International, US Foreign Corrupt Practices Act & Dodd Frank - Written by on Thursday, August 11, 2011 2:32 - 0 Comments

The US DOJ & SEC – Give’m an inch and they take a mile

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Think the Bribery Act is unfair?

It is not just the Bribery Act which has long arm jurisdiction.

Does your business have dealings with the United States?  If it does it may already be subject to the US Foreign Corrupt Practices Act (FCPA).

Reading the FCPA does not reveal the broad interpretation the US Department of Justice and Securities & Exchange Commission have applied in enforcing it producing fines running into hundreds of millions.

Against that back drop we asked our friends at Foley about the FCPA’s reach and the fact that many non US businesses were already subject to strict anti bribery laws before July 1.

By David W. SimonAlex Kramer, Foley & Lardner LLP

The Foreign Corrupt Practices Act (FCPA), similar to the U.K. Bribery Act, prohibits companies, their subsidiaries, and their officers, directors, employees, and agents from offering anything of value to a foreign official in order to obtain or retain business or to secure any improper business advantage.  U.S. enforcement agencies have taken an aggressive stance in enforcing this statute, particularly with regard to increasing the scope of the statue and its reach.  Non-U.S. companies are squarely within the crosshairs of U.S. enforcement agencies pursuing FCPA actions. Since 2007, nearly half of all corporate FCPA resolutions have involved non-U.S. companies. Additionally, non-U.S. companies have paid more than half of all FCPA-related fines and penalties in that same time period.

In order to pursue actions against non-U.S. companies, U.S. regulators have relied on four principal theories of jurisdiction:

First, the FCPA applies to “domestic concerns” and “United States persons,” including companies organized under the laws of the United States. Any non-U.S. company with a subsidiary incorporated under U.S. law might find that the U.S. subsidiary is subject to the FCPA. Depending on the circumstances, the parent company could also find itself subject to the FCPA.

Second, the FCPA applies to any “issuer” who has securities registered under Section 12 of the Securities Exchange Act of 1934 or who files periodic reports under Section 15(d) of the Securities Exchange Act of 1934. In practice, this means that any non-U.S. companies with stock traded on U.S. stock exchanges or with securities subject to filing requirements with the SEC are subject to the FCPA. Thus, any non-U.S. company that trades on U.S. markets, such as through the issuance of American Depositary Receipts, needs to be wary of the FCPA.

U.S. enforcement agencies have taken this yet a step further.  Last year, the SEC asserted jurisdiction over Panalpina, a non-US company that did not itself qualify as an “issuer.”  The SEC claimed jurisdiction because Panalpina aided and abetted violations of the FCPA by issuers.

Third, the FCPA applies to all officers, directors, employees, or agents of an issuer or domestic concern. Under this jurisdictional avenue, if a non-U.S. company’s U.S. subsidiary used an agent in a foreign country, the U.S. subsidiary (and possibly the parent) may be liable for the actions of the agent.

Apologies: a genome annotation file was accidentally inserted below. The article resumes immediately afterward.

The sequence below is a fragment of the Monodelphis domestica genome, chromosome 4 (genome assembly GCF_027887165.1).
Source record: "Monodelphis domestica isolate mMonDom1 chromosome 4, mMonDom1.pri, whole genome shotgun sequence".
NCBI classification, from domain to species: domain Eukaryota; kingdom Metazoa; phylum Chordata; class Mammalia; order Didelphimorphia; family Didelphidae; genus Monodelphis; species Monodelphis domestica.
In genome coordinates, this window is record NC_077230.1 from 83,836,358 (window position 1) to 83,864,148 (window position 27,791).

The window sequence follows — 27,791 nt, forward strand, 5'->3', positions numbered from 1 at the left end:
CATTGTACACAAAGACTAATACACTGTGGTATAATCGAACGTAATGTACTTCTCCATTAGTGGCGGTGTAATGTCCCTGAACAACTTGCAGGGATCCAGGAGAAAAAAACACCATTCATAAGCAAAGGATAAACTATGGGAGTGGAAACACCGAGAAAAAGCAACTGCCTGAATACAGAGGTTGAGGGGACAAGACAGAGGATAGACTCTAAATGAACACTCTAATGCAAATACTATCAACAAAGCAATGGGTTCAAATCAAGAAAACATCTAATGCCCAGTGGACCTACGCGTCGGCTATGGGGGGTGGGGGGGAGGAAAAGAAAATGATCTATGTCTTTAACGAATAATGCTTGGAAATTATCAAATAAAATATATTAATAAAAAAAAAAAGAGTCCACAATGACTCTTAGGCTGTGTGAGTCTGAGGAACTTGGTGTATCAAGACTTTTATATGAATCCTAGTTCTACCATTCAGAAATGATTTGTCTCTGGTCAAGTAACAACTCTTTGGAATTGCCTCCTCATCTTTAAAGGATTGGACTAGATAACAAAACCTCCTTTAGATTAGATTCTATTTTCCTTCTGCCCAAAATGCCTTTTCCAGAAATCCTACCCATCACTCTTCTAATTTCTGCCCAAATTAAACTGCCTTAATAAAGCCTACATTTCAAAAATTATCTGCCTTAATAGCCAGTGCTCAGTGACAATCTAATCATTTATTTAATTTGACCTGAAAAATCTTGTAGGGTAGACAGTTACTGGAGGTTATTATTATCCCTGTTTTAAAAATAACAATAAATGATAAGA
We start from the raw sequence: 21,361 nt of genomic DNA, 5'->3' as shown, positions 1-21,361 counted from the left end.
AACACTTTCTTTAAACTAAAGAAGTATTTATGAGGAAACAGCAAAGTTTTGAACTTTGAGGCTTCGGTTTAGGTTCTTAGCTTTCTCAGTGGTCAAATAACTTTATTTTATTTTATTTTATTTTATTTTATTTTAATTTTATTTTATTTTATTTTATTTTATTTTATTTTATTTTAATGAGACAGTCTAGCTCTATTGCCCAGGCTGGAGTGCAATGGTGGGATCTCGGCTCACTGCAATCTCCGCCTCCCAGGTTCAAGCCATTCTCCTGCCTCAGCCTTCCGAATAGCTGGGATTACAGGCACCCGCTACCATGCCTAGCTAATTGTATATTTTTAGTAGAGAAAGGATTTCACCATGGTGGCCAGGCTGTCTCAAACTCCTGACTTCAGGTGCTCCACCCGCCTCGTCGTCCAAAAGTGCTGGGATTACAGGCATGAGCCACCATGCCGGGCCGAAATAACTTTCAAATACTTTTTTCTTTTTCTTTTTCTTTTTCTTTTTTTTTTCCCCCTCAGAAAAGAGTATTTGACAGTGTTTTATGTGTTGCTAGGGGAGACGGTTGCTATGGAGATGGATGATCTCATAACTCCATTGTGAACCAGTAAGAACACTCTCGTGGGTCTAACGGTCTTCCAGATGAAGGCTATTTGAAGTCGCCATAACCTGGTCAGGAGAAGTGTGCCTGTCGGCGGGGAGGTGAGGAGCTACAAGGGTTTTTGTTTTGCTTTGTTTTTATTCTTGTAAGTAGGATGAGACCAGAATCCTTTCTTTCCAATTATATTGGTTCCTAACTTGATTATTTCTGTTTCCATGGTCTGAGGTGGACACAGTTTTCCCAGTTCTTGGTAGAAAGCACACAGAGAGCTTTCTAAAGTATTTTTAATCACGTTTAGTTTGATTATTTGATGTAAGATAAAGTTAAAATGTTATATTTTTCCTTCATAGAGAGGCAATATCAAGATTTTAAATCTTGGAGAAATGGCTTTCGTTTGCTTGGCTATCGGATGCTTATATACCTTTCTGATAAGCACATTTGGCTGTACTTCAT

Fourth, and possibly most troubling, the FCPA applies to any person or entity, regardless of whether it fits into any of the definitions described above, that violates the FCPA within the territory of the United States. Again, the DOJ and SEC have taken an extraordinarily expansive stance on the definition of what qualifies as an illegal act that takes place on U.S. soil. Less controversially, the DOJ and SEC contend that the U.S. government has jurisdiction over activity where part of the FCPA violation occurred in the United States. This could occur where a bribe was actually paid or approved on U.S. soil.

U.S. enforcement agencies also argue that payments to foreign officials abroad made by non-U.S. citizens or companies, but which make use of U.S. financial institutions or mail, also are subject to jurisdiction under the FCPA. For example, if a non-U.S. company in Japan paid a bribe to a foreign official in India, but that payment was funneled through a bank account in New York, the DOJ could argue that the transaction is subject to the FCPA.   In the above-referenced Panalpina matter, DOJ cited an email and a conference call as the U.S. nexus.

There has been some judicial push-back on this expansive jurisdictional position.  In the first set of “Shot Show” trials in Washington DC, defendant Pankesh Patel sought and obtained an acquittal on an FCPA substantive charge where jurisdiction was premised on his sending a DHL package that contained a purchase agreement in furtherance of the alleged corrupt deal from the U.K. to the U.S.

It is also noteworthy that, in practice, settled enforcement actions predicated in part on the use of U.S. financial institutions have presented other bases for FCPA jurisdiction (e.g., that the target was an issuer or a U.S. domestic concern). Nevertheless, the DOJ and SEC have included facts and statements in their pleadings asserting jurisdiction based on the use of U.S. financial institutions. Whether or not the DOJ or SEC could successfully prosecute a case based solely on this is yet to be seen, but with their expansive view of jurisdiction, non-U.S. companies with business contacts with the U.S. should pay attention to the FCPA.

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